I think fascist is a really bad word for the Camarilla and doesn't remotely reflect the reality of the sect. Oddly, I'd say you're more likely to find fascist Anarchs or fascist Sabbat (particularly in the Black Hand following the Path of Honorable Accord) than you are going to find them in the Camarilla. The Camarilla doesn't have any of the points that Umberto Eco created for describing a fascist state (and he lived under Mussolini).

                    http://www.openculture.com/2016/11/u...f-fascism.html

                    The Camarilla is much simpler and more objectively another form of government: feudalist. The Camarilla exists for the purposes of protecting the land-owning gentry class that has their position determined by blood, generation, age, and pedigree. The power of Camarilla figures are determined by how much land they possess and how much they can dole out their cronies and supporters until overthrown by rebels that are usually other nobles.

                    The big difference is the Camarilla is so spread out and has so few members (comparatively) that they just have hundreds of petty kings ruling over courts of dozens rather than empires of thousands.

                    Originally posted by MyWifeIsScary View Post
                    So, there was "the dark ages" where princes did whatever they wanted. Due to the small city sizes of the period and generally more powerful elders, some princes claimed very vast domains and baronies were more common. This was the natural order of things.

                    and then they had some revolts and the princes agreed on some more-concrete international comprimises to their power to keep young vampires happy. This became the Camarilla.
                    Yes, because the Anarchs lost the First Anarch Revolt. They didn't get their desired equality from the Elders, they were forced to surrender and drink the blood of the victors. I don't see Hardelstadt drinking the blood of Vykos at that party.

                    You seem to think that the few concessions the Anarchs managed to wring out of their surrender agreement warrant anything resembling continued submission. It doesn't even matter anyway since the vampires born in the Modern Nights aren't the same vampires who surrendered anyway--nor are they bound by the agreements made under duress.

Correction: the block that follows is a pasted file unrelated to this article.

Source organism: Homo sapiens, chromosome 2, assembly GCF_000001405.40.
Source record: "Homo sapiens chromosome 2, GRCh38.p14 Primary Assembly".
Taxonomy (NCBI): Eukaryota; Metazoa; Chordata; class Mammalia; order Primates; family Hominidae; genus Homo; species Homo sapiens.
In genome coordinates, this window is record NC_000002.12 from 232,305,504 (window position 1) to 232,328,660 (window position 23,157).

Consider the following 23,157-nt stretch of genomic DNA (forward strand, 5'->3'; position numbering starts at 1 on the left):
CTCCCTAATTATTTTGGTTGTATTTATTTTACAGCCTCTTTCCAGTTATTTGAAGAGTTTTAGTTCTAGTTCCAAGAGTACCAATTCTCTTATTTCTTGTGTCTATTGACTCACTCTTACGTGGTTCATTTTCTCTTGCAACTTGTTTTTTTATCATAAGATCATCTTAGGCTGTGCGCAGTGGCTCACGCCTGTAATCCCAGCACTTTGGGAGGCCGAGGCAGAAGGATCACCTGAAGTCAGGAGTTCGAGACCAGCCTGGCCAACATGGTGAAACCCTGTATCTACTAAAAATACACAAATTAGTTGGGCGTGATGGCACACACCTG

And yes, definitely taking down the Camarilla will allow local governments that are vastly improved for the Anarchs, assuming they don't intend to create their own new nations from the breakup of the Camarilla. If you're a citizen of Soviet Republic 24#, you're not really going to long for the reign of your Soviet Masters when your nation gains its freedom. Anarchs who don't want an international vampire conspiracy are probably quite happy making sure their small corner of the globe is free of Camarilla oppression.

                    And now there are revolts against that camarilla, which hasn't actually changed in terms of policy all that much, to revert to that Time of the Dark where there was no camarilla, just local governments. That sounds very reasonable; Totally not just an excuse to topple the current elders and be the new assholes the next half a millennium.
                    You act like that's an unreasonable argument. Is there anything immoral about killing the Prince and taking his stuff? That's how every Prince became Prince. The difference is that you claim you will throw around the blood and money a bit better as an Anarch. There's absolutely no reason to be loyal in a feudal state if you have an opportunity to profit.

                    In the World of Darkness' version of Game of Thrones, there's no such thing as a Stark (well, maybe the Gangrel). So why not improve your lot by killing the Lannisters and taking the throne for yourself?

                    The argument, "I'm an Anarch because I'm the bottom and want to be on the top" seems perfectly sensible if you're not a High Humanity sucker.

                    The real divide between the Camarilla and the Anarchs, other than the Anarchs mostly forming from Camarilla vampires who were out of favour, was one of culture. The first anarch revolt (Where were the revolts before this I might add? ) occurred in the transition period between the medieval and the renaissance, the one now takes place in the transition of ever increasing industrialization. Mercantilism Vs Capital, Horses VS cars, Paper VS electronic. It's not that the vampires are getting meaner or nicer, it's that they see the generations as radically different in a cultural sense and feel 'the elders aren't with the times' or 'the youths are degenerate' and that gives the young a good excuse to want to seize power. That's not a grand fight against tyranny, that's Identity politics.